This thing has a 30-sheet automatic feeder. It can scan 25 pages per minute -- mostly. Keep in mind that if you scan thicker items (like credit cards) it will take fewer than 30 items. In practice, I found that more complex scans take a little longer. But it scans fast enough that I did not notice any annoying delay, and that's what counts.

View Now at Amazon VIEW NOW AT CANON

Canon sent the scanner to me this week, so I can't really speak to long-term reliability yet, but so far so good. I checked out the Amazon reviews for clues about long-term reliability. There were a few feeder complaints, but I've found that most multi-page feeders are a little fussy until you find their sweet spot. Before this, we used a couple of no-longer-sold Fujitsu ScanSnap scanners, which all required an occasional bit of cleaning and placing the pages just-so before they did perfect scans. They also required that pick rollers and such be replaced relatively regularly, so consumables were involved. There is a roller replacement kit available for this Canon scanner, as well.

Interestingly, the product also comes with a one-year subscription to a receipt management service called Dext (previously Receipt Bank). This is a tool mostly intended for bookkeepers and accountants, but if you want to be able to automatically flow your receipts into an accounting app like QuickBooks, you can do it with this service. After the year, you'll have to contract with Dext. Their pricing is in the $10-20 per month range for smaller businesses depending on what capacities and features you need.

One thing I particularly like about the Canon scanner is that it scans vertically. Basically, you drop in documents like toast into a toaster, it scans, and then it spits the documents out the top, again like toast popping out of a toaster. My ScanSnaps were awesome, but I had to use up a big chunk of my desk while scanning because the sheets came out of the front of the machines, which took up a substantial footprint area on the desk. You can set the ImageFORMULA DR-C225 II next to your monitor and use it without taking up much more space than a full-size box of tissues.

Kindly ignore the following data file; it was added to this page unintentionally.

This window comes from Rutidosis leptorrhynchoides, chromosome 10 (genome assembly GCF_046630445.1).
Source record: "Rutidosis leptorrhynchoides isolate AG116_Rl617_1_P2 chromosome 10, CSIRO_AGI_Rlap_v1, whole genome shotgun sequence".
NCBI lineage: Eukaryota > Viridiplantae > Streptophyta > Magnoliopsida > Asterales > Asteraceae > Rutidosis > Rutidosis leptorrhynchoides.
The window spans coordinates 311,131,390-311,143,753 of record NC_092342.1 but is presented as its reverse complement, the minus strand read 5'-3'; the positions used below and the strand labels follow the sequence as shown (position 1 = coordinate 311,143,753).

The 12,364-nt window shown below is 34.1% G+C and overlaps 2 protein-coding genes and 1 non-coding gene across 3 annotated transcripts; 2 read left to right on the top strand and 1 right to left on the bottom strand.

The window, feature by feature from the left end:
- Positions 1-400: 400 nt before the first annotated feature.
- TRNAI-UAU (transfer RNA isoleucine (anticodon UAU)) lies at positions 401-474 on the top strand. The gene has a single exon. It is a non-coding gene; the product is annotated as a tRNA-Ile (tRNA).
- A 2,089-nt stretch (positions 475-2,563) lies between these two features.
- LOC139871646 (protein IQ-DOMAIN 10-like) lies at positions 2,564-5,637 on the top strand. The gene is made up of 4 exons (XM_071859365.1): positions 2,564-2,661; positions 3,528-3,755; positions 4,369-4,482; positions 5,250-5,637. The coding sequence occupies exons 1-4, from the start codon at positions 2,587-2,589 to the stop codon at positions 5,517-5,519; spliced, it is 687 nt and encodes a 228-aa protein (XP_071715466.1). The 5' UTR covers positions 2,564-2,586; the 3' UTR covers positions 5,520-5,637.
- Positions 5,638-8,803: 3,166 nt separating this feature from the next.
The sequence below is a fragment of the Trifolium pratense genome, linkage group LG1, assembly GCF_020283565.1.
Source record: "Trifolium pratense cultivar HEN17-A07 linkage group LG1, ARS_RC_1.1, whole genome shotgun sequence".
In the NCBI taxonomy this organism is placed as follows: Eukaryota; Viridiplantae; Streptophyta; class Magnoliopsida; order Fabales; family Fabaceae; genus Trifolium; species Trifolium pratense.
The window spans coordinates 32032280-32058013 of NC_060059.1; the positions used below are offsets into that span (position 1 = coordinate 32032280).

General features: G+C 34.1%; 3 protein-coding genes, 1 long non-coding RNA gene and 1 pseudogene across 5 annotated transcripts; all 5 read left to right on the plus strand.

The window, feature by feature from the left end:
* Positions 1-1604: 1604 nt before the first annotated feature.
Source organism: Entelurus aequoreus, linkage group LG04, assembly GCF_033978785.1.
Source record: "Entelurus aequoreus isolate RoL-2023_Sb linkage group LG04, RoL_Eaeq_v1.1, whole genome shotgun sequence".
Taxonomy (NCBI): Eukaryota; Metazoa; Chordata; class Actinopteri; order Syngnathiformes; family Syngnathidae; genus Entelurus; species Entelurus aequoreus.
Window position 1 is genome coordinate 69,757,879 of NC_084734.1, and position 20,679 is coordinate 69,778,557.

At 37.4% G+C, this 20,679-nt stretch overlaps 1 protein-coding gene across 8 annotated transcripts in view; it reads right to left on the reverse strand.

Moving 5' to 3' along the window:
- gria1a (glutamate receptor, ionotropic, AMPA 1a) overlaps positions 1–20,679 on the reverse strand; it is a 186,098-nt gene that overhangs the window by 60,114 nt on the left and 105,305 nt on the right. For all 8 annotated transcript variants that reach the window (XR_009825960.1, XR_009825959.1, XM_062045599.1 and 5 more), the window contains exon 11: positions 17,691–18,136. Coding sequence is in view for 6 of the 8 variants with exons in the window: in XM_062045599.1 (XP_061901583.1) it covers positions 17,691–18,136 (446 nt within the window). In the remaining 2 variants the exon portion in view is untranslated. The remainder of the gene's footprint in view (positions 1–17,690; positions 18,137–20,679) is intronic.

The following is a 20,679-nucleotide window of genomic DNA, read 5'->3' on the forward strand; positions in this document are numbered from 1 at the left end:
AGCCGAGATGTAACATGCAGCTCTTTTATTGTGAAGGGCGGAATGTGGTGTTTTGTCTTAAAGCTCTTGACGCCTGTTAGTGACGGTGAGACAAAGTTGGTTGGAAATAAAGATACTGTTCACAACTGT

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We're still a long way from a paperless world

Do you need a scanner to do your taxes? Of course not. But having one is a big help. And it's not just about doing the taxes. It's also about organizing the taxes, having access to those documents easily, and saving space. Seven plus years of tax files can be a real space hog, but they don't have to be if you get yourself a nice scanner.

Beyond taxes, it's also about organizing and having access to other important documents and saving space. For me, the two most mission-critical areas have been bookkeeping and family documents. I was responsible for managing my parents' affairs for their last years and having quick and easy anywhere access to the thousands of pages of obscure medical, legal, and care documents proved absolutely essential to their ongoing care -- and that was made possible by a document scanner.

My wife and I also have a folder of product manuals. Any we can't find online in PDF format we scan in when we bring in new gear. Then, finding the product and the manual becomes a quick search away.

We also still get most of our bills in the mail. Usually, when a company gives us the opportunity to go paperless, we don't choose it. That's because we've sometimes found that companies only keep their detailed online records for a year or two, so if you go paperless with them, you can't go back more years and find a line-item you might need. But by getting the paper statements, which we then scan, we can store all our records and have them retrievable permanently.

Plus, if you ever find yourself in a moving car in the middle of a desert, a hundred miles from the nearest gas station, and there's a family emergency that requires finding an obscure document within five minutes, you'll appreciate the benefit of scanning and cloud storage. And no, I never expected to be put in that situation either, and yes, I did stop the car first. #Adulting.

Fun fact: The first year I started my business, I stored all my documents and receipts in a giant Mac Plus carry bag. The bookkeeper I hired to clean up my mess looked at me, looked at the bag, looked back to me, clucked a few times, and simply shook her head. Don't be like young me. Scan and organize. It'll be a lot less expensive, and way better for your self-esteem than hiring a disapproving bookkeeper.

What about you? How do you manage your paperwork? Have you been scanning documents and storing them in the cloud or do you store them in another way?


You can follow my day-to-day project updates on social media. Be sure to follow me on Twitter at @DavidGewirtz, on Facebook at Facebook.com/DavidGewirtz, on Instagram at Instagram.com/DavidGewirtz, and on YouTube at YouTube.com/DavidGewirtzTV.